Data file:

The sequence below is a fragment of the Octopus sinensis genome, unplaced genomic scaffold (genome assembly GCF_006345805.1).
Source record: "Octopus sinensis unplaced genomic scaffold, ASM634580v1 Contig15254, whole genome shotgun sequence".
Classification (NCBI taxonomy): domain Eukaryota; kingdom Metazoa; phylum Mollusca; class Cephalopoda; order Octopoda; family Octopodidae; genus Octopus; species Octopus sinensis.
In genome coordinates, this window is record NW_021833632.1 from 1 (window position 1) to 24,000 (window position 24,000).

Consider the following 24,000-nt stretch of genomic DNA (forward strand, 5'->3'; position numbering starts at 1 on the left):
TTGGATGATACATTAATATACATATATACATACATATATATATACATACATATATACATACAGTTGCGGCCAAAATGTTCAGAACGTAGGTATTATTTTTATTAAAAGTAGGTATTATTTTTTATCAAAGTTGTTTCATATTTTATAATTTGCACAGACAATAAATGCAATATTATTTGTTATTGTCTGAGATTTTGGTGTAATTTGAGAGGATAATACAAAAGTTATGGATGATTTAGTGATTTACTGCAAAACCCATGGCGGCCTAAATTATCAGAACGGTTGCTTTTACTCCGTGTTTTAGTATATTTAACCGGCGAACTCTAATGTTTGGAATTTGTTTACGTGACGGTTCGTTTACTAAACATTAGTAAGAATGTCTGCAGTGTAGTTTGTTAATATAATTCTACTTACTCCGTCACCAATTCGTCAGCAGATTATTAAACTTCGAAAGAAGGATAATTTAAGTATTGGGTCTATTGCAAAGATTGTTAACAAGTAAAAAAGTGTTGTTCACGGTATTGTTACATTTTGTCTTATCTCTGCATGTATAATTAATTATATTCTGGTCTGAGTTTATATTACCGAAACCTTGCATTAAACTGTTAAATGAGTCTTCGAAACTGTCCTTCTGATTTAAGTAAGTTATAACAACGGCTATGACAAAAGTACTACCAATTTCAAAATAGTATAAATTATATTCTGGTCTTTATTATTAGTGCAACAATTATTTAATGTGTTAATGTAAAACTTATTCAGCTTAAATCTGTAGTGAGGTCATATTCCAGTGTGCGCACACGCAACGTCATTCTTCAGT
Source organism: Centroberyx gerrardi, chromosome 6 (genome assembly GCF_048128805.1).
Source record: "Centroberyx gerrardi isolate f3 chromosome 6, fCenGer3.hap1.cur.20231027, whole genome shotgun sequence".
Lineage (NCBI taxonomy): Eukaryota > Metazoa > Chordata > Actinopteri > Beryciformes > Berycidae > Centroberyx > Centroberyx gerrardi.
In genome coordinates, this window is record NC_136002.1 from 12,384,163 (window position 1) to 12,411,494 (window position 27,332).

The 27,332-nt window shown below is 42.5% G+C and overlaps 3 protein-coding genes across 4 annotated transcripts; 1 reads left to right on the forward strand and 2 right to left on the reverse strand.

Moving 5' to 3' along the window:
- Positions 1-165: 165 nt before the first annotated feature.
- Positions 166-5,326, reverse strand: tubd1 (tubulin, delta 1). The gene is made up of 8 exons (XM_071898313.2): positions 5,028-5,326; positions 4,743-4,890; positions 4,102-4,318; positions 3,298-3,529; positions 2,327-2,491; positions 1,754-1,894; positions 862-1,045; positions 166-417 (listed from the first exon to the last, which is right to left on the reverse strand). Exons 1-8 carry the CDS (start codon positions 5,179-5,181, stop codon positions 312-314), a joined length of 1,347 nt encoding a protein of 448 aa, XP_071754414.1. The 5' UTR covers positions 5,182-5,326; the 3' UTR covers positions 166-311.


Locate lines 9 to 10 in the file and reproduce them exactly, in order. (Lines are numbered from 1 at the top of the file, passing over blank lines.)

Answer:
Lineage (NCBI taxonomy): Eukaryota > Metazoa > Chordata > Actinopteri > Beryciformes > Berycidae > Centroberyx > Centroberyx gerrardi.
In genome coordinates, this window is record NC_136002.1 from 12,384,163 (window position 1) to 12,411,494 (window position 27,332).